(Courtesy of JP Favero)
Associate Professor Dr David Heslop kicked off the day with a talk on CBRN Issues explaining the characteristics of these type of threats – usually deliberate, sometimes accidental, often used to kill or incapacitate military and/or civilian targets. They an be engineered to defeat defences with strategic and political effects. We noted the 5 Pillars of CBRN-D: Warning and Reporting; Detection, Identification and Monitoring; Physical Protection; Medical countermeasures and supports; Hazard management.
There was explanation of Mission Oriented Protective Posture (MOPP), types and levels of Personal Protective Equipment. We touched on the effectiveness of decontamination and principles to employ both pre and post this type of terrible event. Our senior doctors, many of whom lead major Sydney emergency departments, appealed for advice on who to call in real time.
The Grenfell Fire Experience
Laurence Ioannou gave us a first hand run down of his Grenfell Tower Fire experience as Ambulance Scene Commander. You probably know the story… A 24 storey block of flats in North Kensington, West London, went up in flames early on the morning of 14 June 2017. It took 60 hours to put it out. There were sadly 72 deaths, about 80 people were treated on the scene, 70 transported. At the peak there were 71 ambulance vehicles in play and approximately 30 patients had intensive care post the event.
The value of Joint Emergency Services Interoperability Principles (JESIP) was emphasised – 5 important principles for joint working in major incidents – Co-Locate, Communicate, Coordinate, Jointly understand risk, Shared situation awareness. Laurence found it was vital to brief and share info between agencies every 45 mins or so. He also explained the value of Pre-Determined Attendance. London Ambulance has PDA for ‘Significant’ and ‘Major’ Incidents – early declaration and resource activation saves lives. Simple things make a huge difference – disposable carry sheets / frameless transport devices for patients and coloured tarpolines on the ground for casualty clearing stations, weather allowing.
There’s a great deal of trust in managers and peers during this type of response. Paper log books and a scribe are a must if you find yourself in charge, and don’t forget it takes a long time to complete formal handover, an important consideration in a protracted incident alongside fatigue. Oversight is difficult. Delegate another senior colleague to walk through the casualty ‘journey’, optimise and report back. Control can do a lot to offload scene commander(s), determine hospital destinations and streamline communications – it’s next to impossible to receive information on multiple channels and properly monitor the radio when you’re the on scene boss.
Later in the morning Oli Ellis and Scott McNamara had a chat about Tactical Medicine and the need to practice it in any incident that involves the risk of imminent physical harm to the responder(s).
Remember Rule No 1: Manage your own trauma and don’t willingly expose yourself to these environments without proper training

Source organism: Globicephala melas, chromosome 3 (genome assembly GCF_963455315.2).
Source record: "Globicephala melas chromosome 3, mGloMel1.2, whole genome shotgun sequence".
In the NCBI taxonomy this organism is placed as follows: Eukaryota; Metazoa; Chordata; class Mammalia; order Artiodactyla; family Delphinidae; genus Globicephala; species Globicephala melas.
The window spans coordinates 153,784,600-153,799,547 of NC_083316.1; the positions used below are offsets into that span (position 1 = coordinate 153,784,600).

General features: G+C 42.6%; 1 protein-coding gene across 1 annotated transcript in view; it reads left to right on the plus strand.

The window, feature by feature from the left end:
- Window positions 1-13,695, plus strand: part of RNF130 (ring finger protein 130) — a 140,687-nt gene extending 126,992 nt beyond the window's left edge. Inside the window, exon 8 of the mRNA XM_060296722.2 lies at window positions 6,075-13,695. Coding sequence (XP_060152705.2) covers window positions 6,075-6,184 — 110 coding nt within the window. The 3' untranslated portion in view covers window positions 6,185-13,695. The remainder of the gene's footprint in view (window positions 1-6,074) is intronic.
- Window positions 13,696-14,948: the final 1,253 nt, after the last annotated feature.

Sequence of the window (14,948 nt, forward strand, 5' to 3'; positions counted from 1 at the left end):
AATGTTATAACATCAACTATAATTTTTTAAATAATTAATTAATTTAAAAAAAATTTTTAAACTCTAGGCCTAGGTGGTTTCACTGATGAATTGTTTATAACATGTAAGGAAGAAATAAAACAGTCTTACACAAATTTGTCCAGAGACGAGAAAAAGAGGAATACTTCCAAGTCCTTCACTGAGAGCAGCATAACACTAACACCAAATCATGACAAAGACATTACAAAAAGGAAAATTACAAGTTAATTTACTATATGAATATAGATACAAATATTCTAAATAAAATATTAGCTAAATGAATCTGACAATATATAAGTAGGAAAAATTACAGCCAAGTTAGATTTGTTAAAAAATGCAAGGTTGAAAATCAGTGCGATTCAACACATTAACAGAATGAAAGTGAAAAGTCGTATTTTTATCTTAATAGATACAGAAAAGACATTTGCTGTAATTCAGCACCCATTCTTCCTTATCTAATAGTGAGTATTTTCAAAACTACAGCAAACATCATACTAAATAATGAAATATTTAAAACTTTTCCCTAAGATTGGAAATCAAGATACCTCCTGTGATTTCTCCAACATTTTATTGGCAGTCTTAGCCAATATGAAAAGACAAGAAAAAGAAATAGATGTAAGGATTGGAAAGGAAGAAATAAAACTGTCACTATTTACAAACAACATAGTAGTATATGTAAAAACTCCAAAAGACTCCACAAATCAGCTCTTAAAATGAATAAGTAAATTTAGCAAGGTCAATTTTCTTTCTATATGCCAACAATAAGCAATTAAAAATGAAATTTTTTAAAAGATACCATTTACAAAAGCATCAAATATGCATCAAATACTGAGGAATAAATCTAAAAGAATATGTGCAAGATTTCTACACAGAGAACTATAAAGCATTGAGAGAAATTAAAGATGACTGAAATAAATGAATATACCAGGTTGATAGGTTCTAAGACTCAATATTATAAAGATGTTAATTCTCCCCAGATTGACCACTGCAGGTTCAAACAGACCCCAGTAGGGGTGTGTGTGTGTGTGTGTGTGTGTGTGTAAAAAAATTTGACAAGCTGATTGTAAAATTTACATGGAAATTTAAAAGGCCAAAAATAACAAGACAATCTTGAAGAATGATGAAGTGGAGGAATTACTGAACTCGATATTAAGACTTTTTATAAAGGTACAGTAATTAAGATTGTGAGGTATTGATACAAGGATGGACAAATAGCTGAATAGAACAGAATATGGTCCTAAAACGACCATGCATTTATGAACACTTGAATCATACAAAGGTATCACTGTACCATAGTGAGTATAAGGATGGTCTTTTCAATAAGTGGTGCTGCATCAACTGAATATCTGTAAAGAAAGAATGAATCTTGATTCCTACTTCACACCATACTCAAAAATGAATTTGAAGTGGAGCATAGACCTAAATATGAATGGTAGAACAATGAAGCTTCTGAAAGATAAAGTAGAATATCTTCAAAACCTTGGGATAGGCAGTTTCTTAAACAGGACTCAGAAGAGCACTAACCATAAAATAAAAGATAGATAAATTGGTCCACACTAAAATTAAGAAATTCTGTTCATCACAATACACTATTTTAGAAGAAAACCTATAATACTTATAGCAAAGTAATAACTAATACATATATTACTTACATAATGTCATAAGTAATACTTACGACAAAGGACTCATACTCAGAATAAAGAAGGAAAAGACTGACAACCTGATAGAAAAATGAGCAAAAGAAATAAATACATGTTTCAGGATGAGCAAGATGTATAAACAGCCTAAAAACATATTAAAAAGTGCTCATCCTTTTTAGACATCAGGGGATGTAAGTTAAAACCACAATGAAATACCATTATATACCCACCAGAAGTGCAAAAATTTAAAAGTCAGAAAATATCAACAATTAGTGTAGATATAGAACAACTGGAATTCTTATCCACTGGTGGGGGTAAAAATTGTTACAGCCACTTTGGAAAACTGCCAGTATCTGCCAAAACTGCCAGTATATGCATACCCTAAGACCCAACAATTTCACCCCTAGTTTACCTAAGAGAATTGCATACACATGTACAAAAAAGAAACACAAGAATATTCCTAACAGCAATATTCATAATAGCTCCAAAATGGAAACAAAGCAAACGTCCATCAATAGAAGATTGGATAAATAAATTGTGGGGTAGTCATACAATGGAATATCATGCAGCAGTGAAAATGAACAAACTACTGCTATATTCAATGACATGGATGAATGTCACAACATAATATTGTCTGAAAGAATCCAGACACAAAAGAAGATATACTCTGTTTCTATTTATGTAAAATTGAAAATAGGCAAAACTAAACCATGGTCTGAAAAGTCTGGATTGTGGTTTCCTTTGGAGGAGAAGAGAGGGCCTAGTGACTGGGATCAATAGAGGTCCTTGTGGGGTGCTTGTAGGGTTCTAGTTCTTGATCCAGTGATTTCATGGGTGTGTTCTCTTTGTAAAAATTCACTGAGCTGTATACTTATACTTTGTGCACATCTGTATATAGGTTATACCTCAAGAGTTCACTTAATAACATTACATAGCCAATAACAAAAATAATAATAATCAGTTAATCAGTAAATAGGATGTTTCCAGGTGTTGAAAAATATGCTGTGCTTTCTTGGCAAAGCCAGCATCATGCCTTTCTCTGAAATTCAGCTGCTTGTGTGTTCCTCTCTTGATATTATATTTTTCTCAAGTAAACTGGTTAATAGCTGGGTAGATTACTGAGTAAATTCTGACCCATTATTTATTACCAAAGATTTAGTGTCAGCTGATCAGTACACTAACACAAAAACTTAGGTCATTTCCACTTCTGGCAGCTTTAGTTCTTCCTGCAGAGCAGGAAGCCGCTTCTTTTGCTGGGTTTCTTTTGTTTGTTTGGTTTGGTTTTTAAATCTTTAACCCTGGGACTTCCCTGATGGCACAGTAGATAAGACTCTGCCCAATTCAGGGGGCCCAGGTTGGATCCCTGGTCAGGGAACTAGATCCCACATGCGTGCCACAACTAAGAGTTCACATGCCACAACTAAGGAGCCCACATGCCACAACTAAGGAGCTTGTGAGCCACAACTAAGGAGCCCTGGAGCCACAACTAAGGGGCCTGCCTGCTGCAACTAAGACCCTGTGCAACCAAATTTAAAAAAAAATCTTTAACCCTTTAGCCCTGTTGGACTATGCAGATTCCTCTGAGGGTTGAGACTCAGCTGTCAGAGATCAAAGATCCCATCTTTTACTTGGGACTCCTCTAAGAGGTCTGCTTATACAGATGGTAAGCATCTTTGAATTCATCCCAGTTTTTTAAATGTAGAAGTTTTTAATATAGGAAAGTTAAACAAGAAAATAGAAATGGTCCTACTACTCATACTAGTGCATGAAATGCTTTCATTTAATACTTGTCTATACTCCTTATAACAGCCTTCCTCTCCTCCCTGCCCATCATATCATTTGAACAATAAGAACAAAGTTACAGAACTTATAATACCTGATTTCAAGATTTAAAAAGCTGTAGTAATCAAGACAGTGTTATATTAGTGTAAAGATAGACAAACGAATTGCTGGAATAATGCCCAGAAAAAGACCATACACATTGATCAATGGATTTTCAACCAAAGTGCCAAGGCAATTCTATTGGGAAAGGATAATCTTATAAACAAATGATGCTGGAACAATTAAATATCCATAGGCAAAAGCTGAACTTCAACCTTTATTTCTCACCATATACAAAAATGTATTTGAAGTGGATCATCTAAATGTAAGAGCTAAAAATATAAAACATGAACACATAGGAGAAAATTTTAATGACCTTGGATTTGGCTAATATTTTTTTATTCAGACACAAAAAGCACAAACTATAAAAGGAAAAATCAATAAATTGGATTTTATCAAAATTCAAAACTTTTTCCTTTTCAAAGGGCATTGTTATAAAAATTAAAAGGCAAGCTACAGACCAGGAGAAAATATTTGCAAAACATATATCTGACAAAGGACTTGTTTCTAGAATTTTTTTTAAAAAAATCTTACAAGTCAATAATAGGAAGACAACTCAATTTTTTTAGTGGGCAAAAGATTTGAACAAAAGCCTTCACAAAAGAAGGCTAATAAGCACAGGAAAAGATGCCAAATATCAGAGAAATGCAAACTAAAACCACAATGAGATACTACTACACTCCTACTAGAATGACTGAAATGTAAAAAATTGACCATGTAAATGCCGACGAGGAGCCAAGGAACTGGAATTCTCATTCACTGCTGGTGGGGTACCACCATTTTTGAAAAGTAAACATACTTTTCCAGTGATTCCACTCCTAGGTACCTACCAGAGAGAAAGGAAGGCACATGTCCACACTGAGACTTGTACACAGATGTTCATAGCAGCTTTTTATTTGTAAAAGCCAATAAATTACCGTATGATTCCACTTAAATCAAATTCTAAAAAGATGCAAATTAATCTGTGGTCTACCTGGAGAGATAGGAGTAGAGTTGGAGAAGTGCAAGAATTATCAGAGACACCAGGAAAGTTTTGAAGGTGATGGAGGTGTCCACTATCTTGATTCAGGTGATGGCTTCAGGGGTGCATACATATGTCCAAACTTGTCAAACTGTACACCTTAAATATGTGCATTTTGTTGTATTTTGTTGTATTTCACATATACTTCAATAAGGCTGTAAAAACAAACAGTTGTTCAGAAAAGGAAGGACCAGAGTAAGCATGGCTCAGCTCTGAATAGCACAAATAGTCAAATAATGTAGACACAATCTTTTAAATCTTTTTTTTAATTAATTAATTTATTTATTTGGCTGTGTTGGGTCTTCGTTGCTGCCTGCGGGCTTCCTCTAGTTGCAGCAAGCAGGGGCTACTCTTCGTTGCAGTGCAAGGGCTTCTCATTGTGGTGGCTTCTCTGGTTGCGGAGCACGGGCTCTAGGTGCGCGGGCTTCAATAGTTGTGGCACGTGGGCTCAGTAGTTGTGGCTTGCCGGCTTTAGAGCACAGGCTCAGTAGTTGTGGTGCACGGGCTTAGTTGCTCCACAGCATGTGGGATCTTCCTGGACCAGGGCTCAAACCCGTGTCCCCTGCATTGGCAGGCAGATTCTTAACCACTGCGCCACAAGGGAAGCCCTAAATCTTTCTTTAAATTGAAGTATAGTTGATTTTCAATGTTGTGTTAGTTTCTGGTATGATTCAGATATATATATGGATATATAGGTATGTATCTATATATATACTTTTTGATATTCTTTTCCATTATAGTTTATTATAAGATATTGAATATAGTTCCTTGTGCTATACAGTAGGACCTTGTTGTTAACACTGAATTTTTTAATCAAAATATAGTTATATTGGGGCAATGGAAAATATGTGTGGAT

We know it’s about the correct intervention at the correct time, and that there’s a continuum of BLS to ALS dependent on threat. Unfortunately, when in the hot zone, a medically correct intervention at an incorrect time can lead to further injury. And it’s worth remembering a threat can shift, capturing you and your team in what may have been a previously clear or apparently benign environment. Increased Threat = Decreased Treatment
It was a shame Ben Roberston wasn’t there – he was probably out saving lives in the place where he lives, the danger zone. Meanwhile we noted its all about:
Hot – Danger – Threat suppression
Warm – Not Secure – Haemorrhage control, Rapid extrication
Cold – Safe – Assess and treat patient, Transport to Hospital
The boys made Tactical Emergency Casualty Care (TECC) look HOT, ready to rapidly treat or exclude the 3 big preventable causes of death Haemorrhage, Obstruction of the airway and Tension pneumothorax. They touched on RAMP Triage (Rapid Assessment of Motor and Pulse) and utility in predicting mortality from US military data.
Our afternoon workshops covered off HEMS Team PPE, mask application, Tyvec suits and a real tasking cased based discussion. There were examples of PPE carried by the Special Operations Team, SOT tactical apparel and equipment. Scott gave us a demonstration of wound packing, great fish hook, tourniquet application and labelling. Oli provided an excellent look at patient assessment – radial pulse and simple assessment of level of motor function RAMP style along with a ‘sweep’ in the hostile environment. Integrating “tactical breathing” into the primary survey is something we can all do. We spoke a little about the utility of posturing expectant and deceased patients in a mass casualty scenario and sharing that with other services or those accessing the scene later. Positioning, maintenance of situational awareness, scanning, tactical breathing and great commentary were all on show.
Oli demonstrating a primary survey in a tactical setting.
Scott “fish-hooking” a wound prior to packing.